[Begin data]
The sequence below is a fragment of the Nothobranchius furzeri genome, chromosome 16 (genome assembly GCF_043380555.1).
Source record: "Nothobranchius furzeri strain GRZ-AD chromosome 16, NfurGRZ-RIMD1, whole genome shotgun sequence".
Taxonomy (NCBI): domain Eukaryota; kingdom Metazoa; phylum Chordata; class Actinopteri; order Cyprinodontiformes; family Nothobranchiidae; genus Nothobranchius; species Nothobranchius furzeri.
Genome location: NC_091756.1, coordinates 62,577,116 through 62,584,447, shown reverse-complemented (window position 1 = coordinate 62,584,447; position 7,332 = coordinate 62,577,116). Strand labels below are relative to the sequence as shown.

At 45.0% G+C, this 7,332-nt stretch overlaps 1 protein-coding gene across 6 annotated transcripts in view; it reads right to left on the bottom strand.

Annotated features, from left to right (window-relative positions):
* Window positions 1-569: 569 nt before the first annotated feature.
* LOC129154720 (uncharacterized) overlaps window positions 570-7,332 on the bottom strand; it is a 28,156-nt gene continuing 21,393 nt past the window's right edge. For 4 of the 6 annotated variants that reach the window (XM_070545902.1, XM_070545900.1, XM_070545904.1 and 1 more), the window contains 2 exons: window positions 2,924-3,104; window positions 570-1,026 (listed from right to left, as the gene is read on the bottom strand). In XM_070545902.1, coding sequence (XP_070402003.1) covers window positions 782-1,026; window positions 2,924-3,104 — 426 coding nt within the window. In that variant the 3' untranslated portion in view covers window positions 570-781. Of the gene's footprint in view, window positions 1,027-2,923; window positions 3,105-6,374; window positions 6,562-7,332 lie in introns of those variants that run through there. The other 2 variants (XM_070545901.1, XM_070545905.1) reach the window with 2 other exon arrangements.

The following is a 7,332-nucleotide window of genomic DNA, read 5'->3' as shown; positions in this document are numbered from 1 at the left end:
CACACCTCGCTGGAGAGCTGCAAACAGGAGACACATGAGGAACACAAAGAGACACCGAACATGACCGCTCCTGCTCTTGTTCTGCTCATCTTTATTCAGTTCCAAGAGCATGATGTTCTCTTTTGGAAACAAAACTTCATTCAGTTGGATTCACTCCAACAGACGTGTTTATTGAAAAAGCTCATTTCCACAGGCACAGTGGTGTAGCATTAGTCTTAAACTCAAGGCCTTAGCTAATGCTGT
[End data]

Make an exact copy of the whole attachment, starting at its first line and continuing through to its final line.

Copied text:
The sequence below is a fragment of the Nothobranchius furzeri genome, chromosome 16 (genome assembly GCF_043380555.1).
Source record: "Nothobranchius furzeri strain GRZ-AD chromosome 16, NfurGRZ-RIMD1, whole genome shotgun sequence".
Taxonomy (NCBI): domain Eukaryota; kingdom Metazoa; phylum Chordata; class Actinopteri; order Cyprinodontiformes; family Nothobranchiidae; genus Nothobranchius; species Nothobranchius furzeri.
Genome location: NC_091756.1, coordinates 62,577,116 through 62,584,447, shown reverse-complemented (window position 1 = coordinate 62,584,447; position 7,332 = coordinate 62,577,116). Strand labels below are relative to the sequence as shown.

At 45.0% G+C, this 7,332-nt stretch overlaps 1 protein-coding gene across 6 annotated transcripts in view; it reads right to left on the bottom strand.

Annotated features, from left to right (window-relative positions):
* Window positions 1-569: 569 nt before the first annotated feature.
* LOC129154720 (uncharacterized) overlaps window positions 570-7,332 on the bottom strand; it is a 28,156-nt gene continuing 21,393 nt past the window's right edge. For 4 of the 6 annotated variants that reach the window (XM_070545902.1, XM_070545900.1, XM_070545904.1 and 1 more), the window contains 2 exons: window positions 2,924-3,104; window positions 570-1,026 (listed from right to left, as the gene is read on the bottom strand). In XM_070545902.1, coding sequence (XP_070402003.1) covers window positions 782-1,026; window positions 2,924-3,104 — 426 coding nt within the window. In that variant the 3' untranslated portion in view covers window positions 570-781. Of the gene's footprint in view, window positions 1,027-2,923; window positions 3,105-6,374; window positions 6,562-7,332 lie in introns of those variants that run through there. The other 2 variants (XM_070545901.1, XM_070545905.1) reach the window with 2 other exon arrangements.

The following is a 7,332-nucleotide window of genomic DNA, read 5'->3' as shown; positions in this document are numbered from 1 at the left end:
CACACCTCGCTGGAGAGCTGCAAACAGGAGACACATGAGGAACACAAAGAGACACCGAACATGACCGCTCCTGCTCTTGTTCTGCTCATCTTTATTCAGTTCCAAGAGCATGATGTTCTCTTTTGGAAACAAAACTTCATTCAGTTGGATTCACTCCAACAGACGTGTTTATTGAAAAAGCTCATTTCCACAGGCACAGTGGTGTAGCATTAGTCTTAAACTCAAGGCCTTAGCTAATGCTGT